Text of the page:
Just 18 miles farther down the road is White’s City, not a bastion of Caucasian supremacy as its title might suggest, but named instead for Jim White, a cowboy and rancher who discovered the nearby Carlsbad Caverns as a teenager in 1898. Its entrance lies just outside town.

I’ve been in many impressive caves in North America, Spain and France, but nothing as huge and magical as Carlsbad. 

Once inside Carlsbad Caverns National Park, a world UNESCO site, visitors must descend 750 feet on a steep, 1.2-mile paved trail with innumerable switchbacks to reach the bottom of the cave. 

This experience felt like walking down into the very bowels of the earth through multiple layers of time. 

Once at the bottom, a 1.7-mile trail loops around the Big Room, the size of 14 football fields — the largest cave chamber yet discovered in North America.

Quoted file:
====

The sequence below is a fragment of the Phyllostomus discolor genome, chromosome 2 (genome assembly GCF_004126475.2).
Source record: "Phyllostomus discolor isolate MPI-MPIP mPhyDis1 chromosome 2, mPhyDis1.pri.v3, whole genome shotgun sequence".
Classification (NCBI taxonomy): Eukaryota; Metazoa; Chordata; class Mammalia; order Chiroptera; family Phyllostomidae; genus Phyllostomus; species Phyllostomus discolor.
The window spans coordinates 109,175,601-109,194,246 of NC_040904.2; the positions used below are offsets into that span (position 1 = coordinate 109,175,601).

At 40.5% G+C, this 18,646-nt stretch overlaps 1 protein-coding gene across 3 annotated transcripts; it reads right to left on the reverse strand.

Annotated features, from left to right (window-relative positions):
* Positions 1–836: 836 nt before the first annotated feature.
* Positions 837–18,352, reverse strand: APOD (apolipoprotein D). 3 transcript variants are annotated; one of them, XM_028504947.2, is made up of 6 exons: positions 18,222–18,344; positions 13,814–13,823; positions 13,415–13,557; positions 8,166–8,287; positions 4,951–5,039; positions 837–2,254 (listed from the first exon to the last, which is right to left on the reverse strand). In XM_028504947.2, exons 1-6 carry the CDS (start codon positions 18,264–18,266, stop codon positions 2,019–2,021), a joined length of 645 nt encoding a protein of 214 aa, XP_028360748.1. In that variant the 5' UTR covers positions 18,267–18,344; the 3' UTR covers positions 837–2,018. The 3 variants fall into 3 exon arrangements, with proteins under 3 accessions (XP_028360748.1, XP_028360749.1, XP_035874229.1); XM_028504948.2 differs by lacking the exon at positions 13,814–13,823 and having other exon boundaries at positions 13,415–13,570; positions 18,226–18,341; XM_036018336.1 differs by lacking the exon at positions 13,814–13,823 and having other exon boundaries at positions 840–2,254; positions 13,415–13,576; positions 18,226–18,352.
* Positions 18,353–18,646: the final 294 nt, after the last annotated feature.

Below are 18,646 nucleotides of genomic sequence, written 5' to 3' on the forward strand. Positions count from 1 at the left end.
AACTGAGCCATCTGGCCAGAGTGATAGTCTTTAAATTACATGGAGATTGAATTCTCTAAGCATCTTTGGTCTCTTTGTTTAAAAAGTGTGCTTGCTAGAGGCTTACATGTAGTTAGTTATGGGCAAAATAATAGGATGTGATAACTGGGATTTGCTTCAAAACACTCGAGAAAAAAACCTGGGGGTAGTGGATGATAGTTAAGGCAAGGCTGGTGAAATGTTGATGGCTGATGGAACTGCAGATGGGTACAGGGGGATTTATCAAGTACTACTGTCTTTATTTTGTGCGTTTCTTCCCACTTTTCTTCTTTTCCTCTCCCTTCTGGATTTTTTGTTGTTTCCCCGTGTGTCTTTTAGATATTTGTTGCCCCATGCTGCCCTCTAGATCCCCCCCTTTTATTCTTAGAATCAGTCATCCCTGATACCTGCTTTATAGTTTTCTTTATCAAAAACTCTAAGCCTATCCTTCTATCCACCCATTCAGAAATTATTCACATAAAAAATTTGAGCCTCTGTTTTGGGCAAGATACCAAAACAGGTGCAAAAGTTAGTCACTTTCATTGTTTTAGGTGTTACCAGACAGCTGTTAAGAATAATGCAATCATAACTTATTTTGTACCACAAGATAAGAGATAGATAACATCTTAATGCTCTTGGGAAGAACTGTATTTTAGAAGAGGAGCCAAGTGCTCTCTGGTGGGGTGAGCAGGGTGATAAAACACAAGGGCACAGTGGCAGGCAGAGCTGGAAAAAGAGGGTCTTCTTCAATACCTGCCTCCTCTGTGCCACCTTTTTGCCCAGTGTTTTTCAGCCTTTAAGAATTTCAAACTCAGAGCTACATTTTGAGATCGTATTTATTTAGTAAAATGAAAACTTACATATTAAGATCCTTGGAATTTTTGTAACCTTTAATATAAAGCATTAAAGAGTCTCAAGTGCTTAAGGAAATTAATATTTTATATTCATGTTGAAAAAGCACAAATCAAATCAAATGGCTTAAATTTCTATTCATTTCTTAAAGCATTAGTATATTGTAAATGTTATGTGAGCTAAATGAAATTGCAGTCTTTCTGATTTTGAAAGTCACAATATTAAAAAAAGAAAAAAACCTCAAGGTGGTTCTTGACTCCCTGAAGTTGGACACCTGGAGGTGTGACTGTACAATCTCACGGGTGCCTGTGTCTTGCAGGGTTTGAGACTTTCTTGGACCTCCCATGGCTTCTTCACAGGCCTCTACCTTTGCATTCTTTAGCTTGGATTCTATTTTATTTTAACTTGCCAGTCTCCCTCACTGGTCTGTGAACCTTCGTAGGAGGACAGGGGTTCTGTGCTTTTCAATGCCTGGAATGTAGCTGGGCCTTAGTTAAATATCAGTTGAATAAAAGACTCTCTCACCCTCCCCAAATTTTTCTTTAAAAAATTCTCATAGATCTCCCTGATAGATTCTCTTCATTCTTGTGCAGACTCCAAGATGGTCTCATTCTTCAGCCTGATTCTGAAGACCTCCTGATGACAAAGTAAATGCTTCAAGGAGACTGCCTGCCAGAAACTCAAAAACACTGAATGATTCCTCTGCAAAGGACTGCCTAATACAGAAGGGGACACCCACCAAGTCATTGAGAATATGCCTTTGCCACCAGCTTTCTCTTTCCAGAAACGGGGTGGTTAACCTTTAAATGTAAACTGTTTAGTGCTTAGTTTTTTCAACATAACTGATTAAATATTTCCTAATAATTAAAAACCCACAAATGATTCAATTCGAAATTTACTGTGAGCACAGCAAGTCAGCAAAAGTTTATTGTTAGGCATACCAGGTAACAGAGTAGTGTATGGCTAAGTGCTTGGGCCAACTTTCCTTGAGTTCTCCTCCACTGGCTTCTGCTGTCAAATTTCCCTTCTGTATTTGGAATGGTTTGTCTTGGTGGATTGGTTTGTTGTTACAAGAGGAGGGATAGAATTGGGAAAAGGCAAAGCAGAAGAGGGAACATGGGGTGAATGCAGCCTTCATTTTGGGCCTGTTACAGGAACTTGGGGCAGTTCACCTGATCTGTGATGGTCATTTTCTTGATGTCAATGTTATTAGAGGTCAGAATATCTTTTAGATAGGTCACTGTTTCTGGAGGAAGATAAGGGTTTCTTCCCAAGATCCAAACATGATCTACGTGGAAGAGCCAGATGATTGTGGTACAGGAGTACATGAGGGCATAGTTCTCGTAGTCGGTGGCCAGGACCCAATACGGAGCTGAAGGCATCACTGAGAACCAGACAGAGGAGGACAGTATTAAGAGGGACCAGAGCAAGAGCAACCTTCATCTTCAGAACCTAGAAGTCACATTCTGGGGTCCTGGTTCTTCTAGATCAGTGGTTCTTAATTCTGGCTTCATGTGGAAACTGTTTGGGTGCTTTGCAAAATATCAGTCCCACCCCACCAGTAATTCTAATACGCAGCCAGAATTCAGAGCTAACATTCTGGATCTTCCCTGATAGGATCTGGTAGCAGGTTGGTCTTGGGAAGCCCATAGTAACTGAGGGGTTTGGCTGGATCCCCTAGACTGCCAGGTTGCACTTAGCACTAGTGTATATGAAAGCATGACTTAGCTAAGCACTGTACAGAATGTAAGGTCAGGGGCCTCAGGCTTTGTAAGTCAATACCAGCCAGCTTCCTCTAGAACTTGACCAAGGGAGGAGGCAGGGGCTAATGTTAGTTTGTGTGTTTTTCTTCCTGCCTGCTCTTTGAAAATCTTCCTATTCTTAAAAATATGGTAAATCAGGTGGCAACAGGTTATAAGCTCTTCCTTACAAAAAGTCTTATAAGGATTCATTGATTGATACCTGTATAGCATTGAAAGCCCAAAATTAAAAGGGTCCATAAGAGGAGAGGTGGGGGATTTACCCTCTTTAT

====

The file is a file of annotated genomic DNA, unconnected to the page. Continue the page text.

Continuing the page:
I had envisioned a giant, cathedral-like chamber with a soaring high ceiling. 

While the visible roof of the cave is high enough, the space of this room is more like the long, segmented nave of a Gothic church, with huge crystalline limestone stalactites hanging down like chandeliers above a floor packed with a congregation of silent worshipper stalagmites, some quite small, others as much as 60 feet tall. 

The fantastic shapes of these limestone forms bear more resemblance to the flamboyant work of the Spanish architect Gaudí than the classical Renaissance creations of Michelangelo.